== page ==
(Bloomberg) -- Manitoba plans to probe the “tragic waste of money” at the Canadian province’s electricity utility, which has carried out C$14 billion ($11 billion) of projects in recent years, the premier said.
The government plans to commission a review of Manitoba Hydro projects, which are facing cost overruns and ballooning its debt, Brian Pallister said Thursday in an interview at Bloomberg’s New York office. The decision to reroute the Bipole III transmission line cost taxpayers almost C$1 billion and the plan to construct the Keeyask generating station was made without proper approval processes, he said.
“It’s a historic mistake or mistakes that led us to where we are now,” Pallister said during an interview at Bloomberg’s New York office. “I think what we have to do is commission expert advice on this file.”
The potential inquiry comes as Pallister’s Progressive Conservative government is in the midst of reining in spending as it attempts to return the province to surplus. Manitoba has posted budget deficits since 2010 and has been chipping away at the shortfall since Pallister, 63, was elected in 2016 with pledges that included trimming senior management positions within government and arms-lengths corporations.
Manitoba Hydro accounts for 65 percent of the province’s C$6.4 billion borrowing requirements for 2018-19, according to budget documents. Manitoba’s credit rating was cut by S&P Ratings in 2016 and again last year as it carries one of the highest debt loads among Canadian provinces.
There is a concern with the utility’s rising debt level as it completes its major projects, Pallister said Friday on a conference call with reporters. The province is trying to make the case it should be able to pay less to borrow money as it overachieves on deficit reduction since it will have to borrow “billions” in the next few years to complete Keeyask and the Bipole III line, he said.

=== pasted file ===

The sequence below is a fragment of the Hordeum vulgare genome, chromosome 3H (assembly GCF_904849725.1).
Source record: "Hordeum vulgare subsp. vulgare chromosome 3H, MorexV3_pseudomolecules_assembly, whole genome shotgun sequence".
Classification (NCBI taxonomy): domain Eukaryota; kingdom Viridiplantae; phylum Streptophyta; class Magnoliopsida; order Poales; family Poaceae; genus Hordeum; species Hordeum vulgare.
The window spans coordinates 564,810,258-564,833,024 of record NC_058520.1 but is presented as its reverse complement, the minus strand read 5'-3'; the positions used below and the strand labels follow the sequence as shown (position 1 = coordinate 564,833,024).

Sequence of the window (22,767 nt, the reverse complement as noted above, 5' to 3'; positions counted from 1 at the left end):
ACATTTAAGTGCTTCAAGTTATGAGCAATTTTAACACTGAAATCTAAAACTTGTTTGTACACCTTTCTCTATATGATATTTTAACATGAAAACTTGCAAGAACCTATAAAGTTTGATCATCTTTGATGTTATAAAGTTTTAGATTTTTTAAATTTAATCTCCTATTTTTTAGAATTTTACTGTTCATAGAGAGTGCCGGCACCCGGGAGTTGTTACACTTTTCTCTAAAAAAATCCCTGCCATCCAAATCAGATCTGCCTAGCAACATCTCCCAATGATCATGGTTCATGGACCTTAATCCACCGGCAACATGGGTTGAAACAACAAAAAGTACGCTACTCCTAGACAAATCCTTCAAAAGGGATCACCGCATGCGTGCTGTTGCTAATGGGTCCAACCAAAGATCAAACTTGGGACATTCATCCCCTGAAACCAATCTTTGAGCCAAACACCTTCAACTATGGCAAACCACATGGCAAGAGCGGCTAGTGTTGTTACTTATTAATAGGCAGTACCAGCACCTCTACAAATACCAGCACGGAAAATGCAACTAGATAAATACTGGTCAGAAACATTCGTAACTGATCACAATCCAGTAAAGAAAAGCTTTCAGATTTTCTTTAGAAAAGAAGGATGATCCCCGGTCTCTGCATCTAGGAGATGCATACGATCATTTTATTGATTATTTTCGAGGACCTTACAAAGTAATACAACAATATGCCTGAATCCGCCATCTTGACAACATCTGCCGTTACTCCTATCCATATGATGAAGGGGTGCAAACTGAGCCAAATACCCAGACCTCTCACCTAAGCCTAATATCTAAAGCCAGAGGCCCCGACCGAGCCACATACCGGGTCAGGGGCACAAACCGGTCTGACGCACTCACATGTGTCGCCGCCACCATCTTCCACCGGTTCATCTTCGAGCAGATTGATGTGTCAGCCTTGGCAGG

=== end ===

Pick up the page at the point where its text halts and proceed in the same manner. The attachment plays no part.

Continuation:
Almost all of the utility’s board members resigned in March, saying they had attempted to meet with the premier to resolve critical issues for more than a year. Pallister rebuffed a plan for the utility to pay an indigenous group C$70 million to smooth negotiations over a transmission line.
Utility regulators this week approved a 3.6 percent increase in average electricity rates in June, or less than half of what the utility sought to help pay for its increasing spending on the 695-megawatt Keeyask hydroelectric plant and a transmission line to deliver its power. Construction delays have increased the cost to more than C$8.7 billion and the project manager in January told provincial regulators that further delays could raise that to as much as C$10 billion if there are additional delays.
Previous decisions by Manitoba Hydro, a government-owned corporation that’s one of the largest electricity and natural gas utilities in Canada, to build Bipole III while constructing Keeyask generating station is poised to double its debt in a relatively short time frame, according to the utility’s 2016-17 annual report, the latest available. Bipole III is estimated to cost C$5 billion, according to the report.
Manitoba’s bonds have declined 2.8 percent this year, lagging other provincial and municipal bonds which lost 2.1 percent, according to a Bloomberg Barclays index. The province’s most recently sold bonds, a new 10-year benchmark, traded at a yield of 3.12 percent on Tuesday. That’s 78 basis points above similar-maturity federal government bonds and nine basis points above Ontario.
Asked whether Manitoba might sell a stake the utility to raise cash, Pallister said it’s not currently an an option. “There’s no plan to do that,” he said. “None whatsoever.”
Pallister came to New York City this week to sell banks on the province’s fiscal turnaround and gauge interest in Manitoba debt.
The premier said the province would be interested in pushing out the terms of more of its bonds to 10 years to lock in current low interest rates with limited additional cost.
The decision to move Bipole III was a “bizarre decision and it will go down in history as one of the biggest wastes of money,” Pallister said.
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